Forget little green men - aliens will look like humans, says Cambridge University evolution expert

Forget little green men

Leading evolutionary biologist says aliens will look like humans
The Real Stories of Migrant Britain: An Algerian scientist adjusts to life working in a kebab shop

The Real Stories of Migrant Britain

An Algerian scientist struggles to adjust to her new life working in a Scottish kebab shop
Bodyworlds museum: Dr Gunther von Hagens has battled legal threats, Parkinson's disease, and the threat of bankruptcy

Dying dream of Doctor Death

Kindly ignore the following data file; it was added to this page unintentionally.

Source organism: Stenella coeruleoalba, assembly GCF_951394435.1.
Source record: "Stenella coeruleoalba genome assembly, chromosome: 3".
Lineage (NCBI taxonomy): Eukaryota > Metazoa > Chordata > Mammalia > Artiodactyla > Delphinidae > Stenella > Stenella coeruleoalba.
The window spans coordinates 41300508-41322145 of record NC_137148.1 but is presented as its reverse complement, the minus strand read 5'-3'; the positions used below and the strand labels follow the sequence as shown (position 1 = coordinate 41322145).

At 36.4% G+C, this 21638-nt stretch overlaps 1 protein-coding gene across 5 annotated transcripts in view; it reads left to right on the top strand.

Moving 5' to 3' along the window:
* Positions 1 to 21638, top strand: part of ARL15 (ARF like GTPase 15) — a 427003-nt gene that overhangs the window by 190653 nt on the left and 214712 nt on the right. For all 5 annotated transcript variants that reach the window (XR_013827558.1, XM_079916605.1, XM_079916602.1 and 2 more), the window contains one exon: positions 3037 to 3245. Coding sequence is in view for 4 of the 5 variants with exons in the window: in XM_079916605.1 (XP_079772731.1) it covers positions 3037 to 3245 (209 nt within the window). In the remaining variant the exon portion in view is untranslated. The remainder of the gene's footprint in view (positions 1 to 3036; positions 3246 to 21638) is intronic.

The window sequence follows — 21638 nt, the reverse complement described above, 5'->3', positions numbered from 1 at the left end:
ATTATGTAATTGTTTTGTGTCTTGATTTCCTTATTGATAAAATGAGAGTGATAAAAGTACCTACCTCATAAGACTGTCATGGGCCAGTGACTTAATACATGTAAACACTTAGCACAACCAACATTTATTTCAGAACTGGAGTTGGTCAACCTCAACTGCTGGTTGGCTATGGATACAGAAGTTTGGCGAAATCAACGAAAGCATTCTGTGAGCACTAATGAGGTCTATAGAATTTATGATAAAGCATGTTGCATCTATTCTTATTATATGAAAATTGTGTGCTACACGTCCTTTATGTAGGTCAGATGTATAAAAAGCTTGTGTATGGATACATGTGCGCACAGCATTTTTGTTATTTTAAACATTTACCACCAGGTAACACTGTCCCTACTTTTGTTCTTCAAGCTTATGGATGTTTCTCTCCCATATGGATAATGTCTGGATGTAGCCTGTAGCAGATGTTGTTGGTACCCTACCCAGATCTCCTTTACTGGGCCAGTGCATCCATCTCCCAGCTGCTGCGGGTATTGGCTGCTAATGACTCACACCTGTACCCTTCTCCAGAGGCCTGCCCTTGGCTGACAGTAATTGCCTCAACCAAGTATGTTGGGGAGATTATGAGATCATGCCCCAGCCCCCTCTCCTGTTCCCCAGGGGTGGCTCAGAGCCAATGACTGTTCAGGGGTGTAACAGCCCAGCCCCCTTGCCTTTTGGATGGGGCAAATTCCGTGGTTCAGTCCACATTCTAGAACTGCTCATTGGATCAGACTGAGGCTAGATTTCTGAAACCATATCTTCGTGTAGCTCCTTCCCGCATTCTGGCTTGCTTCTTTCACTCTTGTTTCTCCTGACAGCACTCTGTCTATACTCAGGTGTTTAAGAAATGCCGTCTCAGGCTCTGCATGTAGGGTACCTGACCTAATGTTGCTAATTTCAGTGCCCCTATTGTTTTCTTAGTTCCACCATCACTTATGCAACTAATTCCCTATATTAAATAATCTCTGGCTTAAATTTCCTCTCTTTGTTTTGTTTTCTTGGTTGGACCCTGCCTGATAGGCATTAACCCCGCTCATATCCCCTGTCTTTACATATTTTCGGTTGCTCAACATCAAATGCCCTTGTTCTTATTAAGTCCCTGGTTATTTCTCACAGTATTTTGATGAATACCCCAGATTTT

Dr Gunther von Hagens has battled legal threats, Parkinson's disease, and the threat of bankruptcy
UK heatwave: Temperature reaches 39.8 degrees on Central Line - the sweatiest place in London

39.8 degrees recorded on Tube

There's hot (London) and too damn hot (the Underground). Simon Usborne braved the Central line to discover what its passengers suffer
Kitchens go hi-tech: From robot chefs to recipe-shopping apps, computerised cooking is coming

Computerised cooking is coming

From apps that automatically make shopping lists from your recipe books to smart ovens and robot chefs, Kevin Maney rounds up innovations to make your mouth water
Jessie Cave interview: The Harry Potter star has published a feminist collection of cartoons

Jessie Cave's feminist cartoons

The Harry Potter star tells Alice Jones how a one-night stand changed her life
Football Beyond Borders: Even the most distruptive pupils score at homework club